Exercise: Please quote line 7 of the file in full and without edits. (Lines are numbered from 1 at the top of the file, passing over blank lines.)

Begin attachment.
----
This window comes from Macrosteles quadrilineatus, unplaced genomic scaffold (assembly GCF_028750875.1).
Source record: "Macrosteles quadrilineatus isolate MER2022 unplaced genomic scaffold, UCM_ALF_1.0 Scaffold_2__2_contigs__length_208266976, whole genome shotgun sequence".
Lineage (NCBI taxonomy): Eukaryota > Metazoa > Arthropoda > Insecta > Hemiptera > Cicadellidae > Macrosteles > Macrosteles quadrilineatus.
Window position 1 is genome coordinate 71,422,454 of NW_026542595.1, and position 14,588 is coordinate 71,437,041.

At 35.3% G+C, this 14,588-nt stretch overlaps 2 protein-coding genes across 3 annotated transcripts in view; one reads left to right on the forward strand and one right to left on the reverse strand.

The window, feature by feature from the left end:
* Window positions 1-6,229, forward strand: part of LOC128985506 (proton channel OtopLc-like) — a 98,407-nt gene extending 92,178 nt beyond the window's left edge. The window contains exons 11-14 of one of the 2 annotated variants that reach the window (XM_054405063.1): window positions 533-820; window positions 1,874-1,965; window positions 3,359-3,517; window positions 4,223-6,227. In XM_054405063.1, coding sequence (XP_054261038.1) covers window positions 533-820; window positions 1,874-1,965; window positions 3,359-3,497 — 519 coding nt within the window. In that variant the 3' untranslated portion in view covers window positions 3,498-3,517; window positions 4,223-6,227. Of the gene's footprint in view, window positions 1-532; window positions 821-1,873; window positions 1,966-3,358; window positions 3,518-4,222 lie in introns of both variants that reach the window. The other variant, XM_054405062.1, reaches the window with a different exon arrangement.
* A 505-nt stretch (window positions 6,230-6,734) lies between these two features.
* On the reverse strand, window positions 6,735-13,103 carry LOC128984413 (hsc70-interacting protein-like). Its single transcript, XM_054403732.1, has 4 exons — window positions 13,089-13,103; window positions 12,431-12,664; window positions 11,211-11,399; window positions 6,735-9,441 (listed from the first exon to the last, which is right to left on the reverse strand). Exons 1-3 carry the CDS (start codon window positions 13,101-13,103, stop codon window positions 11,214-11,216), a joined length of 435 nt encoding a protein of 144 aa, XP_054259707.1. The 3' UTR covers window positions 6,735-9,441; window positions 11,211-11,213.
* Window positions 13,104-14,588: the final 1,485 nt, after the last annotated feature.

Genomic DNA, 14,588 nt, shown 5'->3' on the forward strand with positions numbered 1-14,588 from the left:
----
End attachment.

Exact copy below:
* Window positions 1-6,229, forward strand: part of LOC128985506 (proton channel OtopLc-like) — a 98,407-nt gene extending 92,178 nt beyond the window's left edge. The window contains exons 11-14 of one of the 2 annotated variants that reach the window (XM_054405063.1): window positions 533-820; window positions 1,874-1,965; window positions 3,359-3,517; window positions 4,223-6,227. In XM_054405063.1, coding sequence (XP_054261038.1) covers window positions 533-820; window positions 1,874-1,965; window positions 3,359-3,497 — 519 coding nt within the window. In that variant the 3' untranslated portion in view covers window positions 3,498-3,517; window positions 4,223-6,227. Of the gene's footprint in view, window positions 1-532; window positions 821-1,873; window positions 1,966-3,358; window positions 3,518-4,222 lie in introns of both variants that reach the window. The other variant, XM_054405062.1, reaches the window with a different exon arrangement.